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Topic: Fascinating article about design theft by supplier to major chain stores  (Read 849 times)
Tags for this thread: copyright , design , piracy  Add new tag
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apis_melis
« on: October 20, 2013 11:43:50 AM »

This article describes a pattern of theft by a wholesaler to such retailers as Anthropologie, Nordstrom and West Elm:

http://www.fastcodesign.com/3020194/how-a-company-gets-away-with-stealing-independent-designers-work

Ever wonder why some stores have great looking crafted items? Maybe because they are ripped off from artists just like Craftsters!

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Chris in VT
« Reply #1 on: October 21, 2013 03:54:33 AM »

An excellent and informative article.

I'm on another board with professional artists and crafters and they will be interested in knowing this information. I'll post the link over there.
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There's NOTHING at a craft show, or on Etsy, anybody NEEDS. NOTHING.
www.shadypinestudios.com
apis_melis
« Reply #2 on: October 26, 2013 06:24:20 AM »

Thanks for spreading the word, Chris!
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laf1110
« Reply #3 on: January 17, 2014 01:56:41 PM »

Pretty sure it's happened to me actually. I dunno though, I will readily post a tutorial on an Anthro rip off so I guess it's a two way road.
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apis_melis
« Reply #4 on: January 18, 2014 09:40:50 AM »

I'm sorry it happened to you. That sucks.

While I appreciate the fact that people diy commercial goods, it isn't quite equivalent for several reasons. The main one is that a tutorial is not a commercial product (at least not for posters to Craftster; Craftster itself makes money by selling advertising that only has value because members post tutorials, but it would be a stretch to claim copyright violation because the content was not generated by Craftster. That would be like suing Pinterest because someone posts an image from a movie). The retailers and their suppliers are explicitly in the business of making money, and some choose to do so by copying small-scale artists. Copyright is usually defined in terms of commerce and copying for personal purposes is considered fair use. If you want to make an exact replica of a 1966 Thunderbird for your own driving pleasure, you do not need to pay Ford a dime.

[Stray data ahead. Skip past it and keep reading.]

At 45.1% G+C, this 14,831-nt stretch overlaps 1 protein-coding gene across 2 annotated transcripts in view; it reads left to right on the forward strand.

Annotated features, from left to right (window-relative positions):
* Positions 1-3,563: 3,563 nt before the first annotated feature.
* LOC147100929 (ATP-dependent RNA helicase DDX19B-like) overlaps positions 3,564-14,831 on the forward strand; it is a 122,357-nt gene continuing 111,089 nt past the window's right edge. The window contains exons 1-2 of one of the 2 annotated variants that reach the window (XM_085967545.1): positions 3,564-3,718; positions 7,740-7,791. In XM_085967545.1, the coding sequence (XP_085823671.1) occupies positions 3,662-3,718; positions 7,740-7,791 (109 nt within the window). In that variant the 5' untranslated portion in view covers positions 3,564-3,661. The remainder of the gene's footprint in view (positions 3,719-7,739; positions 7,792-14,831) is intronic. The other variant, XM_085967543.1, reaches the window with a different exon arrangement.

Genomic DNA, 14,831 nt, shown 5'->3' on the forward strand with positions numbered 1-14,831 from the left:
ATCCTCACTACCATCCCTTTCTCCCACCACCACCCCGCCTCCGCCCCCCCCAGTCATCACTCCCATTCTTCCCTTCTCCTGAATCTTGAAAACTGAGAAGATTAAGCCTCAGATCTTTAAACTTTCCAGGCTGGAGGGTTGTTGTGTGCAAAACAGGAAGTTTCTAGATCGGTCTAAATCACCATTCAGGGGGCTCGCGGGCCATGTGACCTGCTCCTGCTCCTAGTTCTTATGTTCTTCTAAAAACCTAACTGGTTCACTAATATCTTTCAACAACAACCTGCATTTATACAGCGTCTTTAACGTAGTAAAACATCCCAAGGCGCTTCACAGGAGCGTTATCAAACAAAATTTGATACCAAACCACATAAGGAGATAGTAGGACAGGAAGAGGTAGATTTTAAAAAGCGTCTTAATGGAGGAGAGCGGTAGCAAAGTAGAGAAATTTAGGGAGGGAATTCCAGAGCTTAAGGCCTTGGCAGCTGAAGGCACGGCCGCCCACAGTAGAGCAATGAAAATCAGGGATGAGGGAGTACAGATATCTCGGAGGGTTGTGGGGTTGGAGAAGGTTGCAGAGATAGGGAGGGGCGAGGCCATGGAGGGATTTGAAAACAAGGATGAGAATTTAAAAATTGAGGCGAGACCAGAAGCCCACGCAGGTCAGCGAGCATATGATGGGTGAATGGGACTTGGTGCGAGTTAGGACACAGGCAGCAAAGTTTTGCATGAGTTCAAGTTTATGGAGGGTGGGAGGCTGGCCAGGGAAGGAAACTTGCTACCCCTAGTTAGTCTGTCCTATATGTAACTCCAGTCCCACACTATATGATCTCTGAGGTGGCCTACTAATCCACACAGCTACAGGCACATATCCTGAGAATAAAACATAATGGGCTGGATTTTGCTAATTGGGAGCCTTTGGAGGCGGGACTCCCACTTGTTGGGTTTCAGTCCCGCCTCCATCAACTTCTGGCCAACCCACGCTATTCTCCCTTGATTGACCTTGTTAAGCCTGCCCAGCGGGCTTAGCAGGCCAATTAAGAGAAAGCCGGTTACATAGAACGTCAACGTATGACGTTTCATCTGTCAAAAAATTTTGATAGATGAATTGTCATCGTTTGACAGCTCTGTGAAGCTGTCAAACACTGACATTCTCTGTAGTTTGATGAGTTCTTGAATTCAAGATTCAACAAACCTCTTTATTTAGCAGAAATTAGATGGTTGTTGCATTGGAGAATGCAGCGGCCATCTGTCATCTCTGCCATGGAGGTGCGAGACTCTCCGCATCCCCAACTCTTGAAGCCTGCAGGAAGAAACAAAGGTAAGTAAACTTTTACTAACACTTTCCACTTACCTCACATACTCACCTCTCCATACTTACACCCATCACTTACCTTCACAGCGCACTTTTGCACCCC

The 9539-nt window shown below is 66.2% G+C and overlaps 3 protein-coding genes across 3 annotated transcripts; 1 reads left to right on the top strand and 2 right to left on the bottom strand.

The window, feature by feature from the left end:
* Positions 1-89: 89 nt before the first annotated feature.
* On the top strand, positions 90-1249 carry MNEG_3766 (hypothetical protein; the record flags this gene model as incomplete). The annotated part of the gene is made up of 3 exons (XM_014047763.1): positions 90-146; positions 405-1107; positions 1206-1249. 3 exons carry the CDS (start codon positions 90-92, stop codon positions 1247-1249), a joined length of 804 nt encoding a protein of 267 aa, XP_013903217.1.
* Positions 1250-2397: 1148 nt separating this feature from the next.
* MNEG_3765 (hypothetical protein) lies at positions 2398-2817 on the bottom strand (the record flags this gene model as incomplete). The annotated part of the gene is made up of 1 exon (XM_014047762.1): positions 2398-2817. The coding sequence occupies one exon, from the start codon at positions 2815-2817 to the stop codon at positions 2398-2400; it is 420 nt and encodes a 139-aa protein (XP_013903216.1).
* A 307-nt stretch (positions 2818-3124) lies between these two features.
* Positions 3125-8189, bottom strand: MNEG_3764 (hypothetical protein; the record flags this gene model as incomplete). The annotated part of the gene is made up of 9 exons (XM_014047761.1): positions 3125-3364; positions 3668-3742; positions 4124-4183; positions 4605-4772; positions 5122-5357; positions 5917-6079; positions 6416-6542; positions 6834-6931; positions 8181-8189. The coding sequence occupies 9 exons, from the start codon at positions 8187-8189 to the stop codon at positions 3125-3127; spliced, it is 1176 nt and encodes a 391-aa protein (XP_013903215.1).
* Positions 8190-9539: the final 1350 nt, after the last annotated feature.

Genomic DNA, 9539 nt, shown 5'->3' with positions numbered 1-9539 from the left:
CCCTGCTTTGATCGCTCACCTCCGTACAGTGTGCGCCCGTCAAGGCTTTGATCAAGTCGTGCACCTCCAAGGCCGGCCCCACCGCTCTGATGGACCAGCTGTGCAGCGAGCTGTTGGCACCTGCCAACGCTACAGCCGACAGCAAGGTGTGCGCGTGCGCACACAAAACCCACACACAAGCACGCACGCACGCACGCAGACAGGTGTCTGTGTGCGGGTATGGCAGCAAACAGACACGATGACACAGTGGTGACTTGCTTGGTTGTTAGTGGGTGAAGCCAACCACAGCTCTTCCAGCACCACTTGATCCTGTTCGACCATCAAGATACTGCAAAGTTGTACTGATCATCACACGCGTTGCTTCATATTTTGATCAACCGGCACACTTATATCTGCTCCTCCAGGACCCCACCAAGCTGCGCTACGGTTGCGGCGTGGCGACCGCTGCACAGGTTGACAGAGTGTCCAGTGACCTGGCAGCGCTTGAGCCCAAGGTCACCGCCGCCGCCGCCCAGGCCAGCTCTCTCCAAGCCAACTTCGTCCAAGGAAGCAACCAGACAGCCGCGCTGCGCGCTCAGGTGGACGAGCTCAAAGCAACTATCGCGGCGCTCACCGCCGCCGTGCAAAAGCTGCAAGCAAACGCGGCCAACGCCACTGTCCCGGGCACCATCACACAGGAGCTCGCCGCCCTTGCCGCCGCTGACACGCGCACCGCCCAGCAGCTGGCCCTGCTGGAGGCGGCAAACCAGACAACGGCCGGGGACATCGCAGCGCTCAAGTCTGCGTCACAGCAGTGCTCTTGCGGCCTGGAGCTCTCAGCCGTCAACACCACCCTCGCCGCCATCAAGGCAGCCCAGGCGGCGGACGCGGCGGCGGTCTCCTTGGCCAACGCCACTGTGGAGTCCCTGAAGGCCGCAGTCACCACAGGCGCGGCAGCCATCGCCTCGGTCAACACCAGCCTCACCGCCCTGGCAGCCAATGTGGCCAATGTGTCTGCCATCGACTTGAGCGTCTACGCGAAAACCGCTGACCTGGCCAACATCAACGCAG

The other reason is that when people make their own versions of commercial products, they rarely mimic the original exactly. While it can be ambiguous, changing size, color and surface details can be enough to invalidate copyright. The items mentioned in the article were exact replicas, down to the artist's signature.

While it has no legal standing, the insult of ripping off artists who still have to hold day jobs and can't afford to sue, then turning around and charging outrageous prices for sweatshop copies is a morally compelling argument for some.
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